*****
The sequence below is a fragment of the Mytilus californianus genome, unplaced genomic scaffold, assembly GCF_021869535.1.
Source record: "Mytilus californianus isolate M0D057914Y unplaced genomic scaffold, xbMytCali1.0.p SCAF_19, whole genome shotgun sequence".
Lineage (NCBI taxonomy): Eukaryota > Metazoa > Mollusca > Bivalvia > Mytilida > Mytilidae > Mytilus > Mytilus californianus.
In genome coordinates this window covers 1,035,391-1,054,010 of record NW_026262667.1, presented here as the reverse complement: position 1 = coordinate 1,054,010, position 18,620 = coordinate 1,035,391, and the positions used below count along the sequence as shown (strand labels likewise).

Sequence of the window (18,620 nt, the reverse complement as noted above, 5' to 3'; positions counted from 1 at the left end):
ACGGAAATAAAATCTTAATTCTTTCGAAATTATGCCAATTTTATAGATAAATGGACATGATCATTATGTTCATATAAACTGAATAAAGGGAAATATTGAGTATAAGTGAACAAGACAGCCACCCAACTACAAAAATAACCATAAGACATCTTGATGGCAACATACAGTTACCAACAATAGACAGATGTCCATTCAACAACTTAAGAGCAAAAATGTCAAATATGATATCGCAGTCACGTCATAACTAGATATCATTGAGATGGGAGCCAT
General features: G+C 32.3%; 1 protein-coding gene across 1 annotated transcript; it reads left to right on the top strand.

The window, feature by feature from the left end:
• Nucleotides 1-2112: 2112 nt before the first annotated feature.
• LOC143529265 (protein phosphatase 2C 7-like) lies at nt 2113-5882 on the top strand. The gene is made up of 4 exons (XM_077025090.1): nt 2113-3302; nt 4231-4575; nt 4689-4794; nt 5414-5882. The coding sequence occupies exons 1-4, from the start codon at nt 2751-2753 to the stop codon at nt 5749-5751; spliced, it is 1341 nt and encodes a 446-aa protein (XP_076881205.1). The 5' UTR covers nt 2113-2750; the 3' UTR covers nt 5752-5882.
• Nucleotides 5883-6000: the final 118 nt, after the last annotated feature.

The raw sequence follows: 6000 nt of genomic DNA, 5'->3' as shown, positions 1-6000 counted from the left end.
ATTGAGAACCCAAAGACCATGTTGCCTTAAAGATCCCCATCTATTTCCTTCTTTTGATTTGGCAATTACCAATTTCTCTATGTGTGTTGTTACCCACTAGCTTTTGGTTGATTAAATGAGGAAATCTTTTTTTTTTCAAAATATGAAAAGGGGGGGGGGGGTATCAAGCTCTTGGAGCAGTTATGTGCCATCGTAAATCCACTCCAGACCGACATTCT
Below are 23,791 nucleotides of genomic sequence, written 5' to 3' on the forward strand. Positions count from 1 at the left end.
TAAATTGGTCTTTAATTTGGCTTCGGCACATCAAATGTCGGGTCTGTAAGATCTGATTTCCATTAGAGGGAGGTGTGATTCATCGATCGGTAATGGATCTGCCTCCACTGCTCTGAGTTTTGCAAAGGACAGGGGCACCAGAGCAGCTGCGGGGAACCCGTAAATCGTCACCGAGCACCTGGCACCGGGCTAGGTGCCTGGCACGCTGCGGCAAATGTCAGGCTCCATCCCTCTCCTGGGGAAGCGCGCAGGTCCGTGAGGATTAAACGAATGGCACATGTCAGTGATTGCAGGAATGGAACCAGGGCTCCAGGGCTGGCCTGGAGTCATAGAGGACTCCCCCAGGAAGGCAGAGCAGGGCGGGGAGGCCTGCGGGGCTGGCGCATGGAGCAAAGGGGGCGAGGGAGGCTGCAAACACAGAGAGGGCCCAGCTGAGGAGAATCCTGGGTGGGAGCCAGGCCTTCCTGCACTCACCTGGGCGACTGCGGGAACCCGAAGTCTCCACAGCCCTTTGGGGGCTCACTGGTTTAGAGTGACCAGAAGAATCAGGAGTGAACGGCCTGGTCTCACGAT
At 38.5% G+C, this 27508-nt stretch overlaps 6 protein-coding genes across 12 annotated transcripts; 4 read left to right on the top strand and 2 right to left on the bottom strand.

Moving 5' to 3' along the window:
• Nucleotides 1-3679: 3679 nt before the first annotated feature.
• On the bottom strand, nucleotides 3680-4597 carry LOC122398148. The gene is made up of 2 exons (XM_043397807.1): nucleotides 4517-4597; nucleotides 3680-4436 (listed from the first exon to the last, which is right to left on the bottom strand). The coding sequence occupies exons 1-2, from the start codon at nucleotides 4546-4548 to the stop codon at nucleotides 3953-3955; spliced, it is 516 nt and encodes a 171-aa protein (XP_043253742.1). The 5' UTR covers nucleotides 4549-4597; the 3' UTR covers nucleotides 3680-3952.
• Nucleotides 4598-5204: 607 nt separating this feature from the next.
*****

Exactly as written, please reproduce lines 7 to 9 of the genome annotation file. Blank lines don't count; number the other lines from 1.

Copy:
General features: G+C 32.3%; 1 protein-coding gene across 1 annotated transcript; it reads left to right on the top strand.

The window, feature by feature from the left end:
• Nucleotides 1-2112: 2112 nt before the first annotated feature.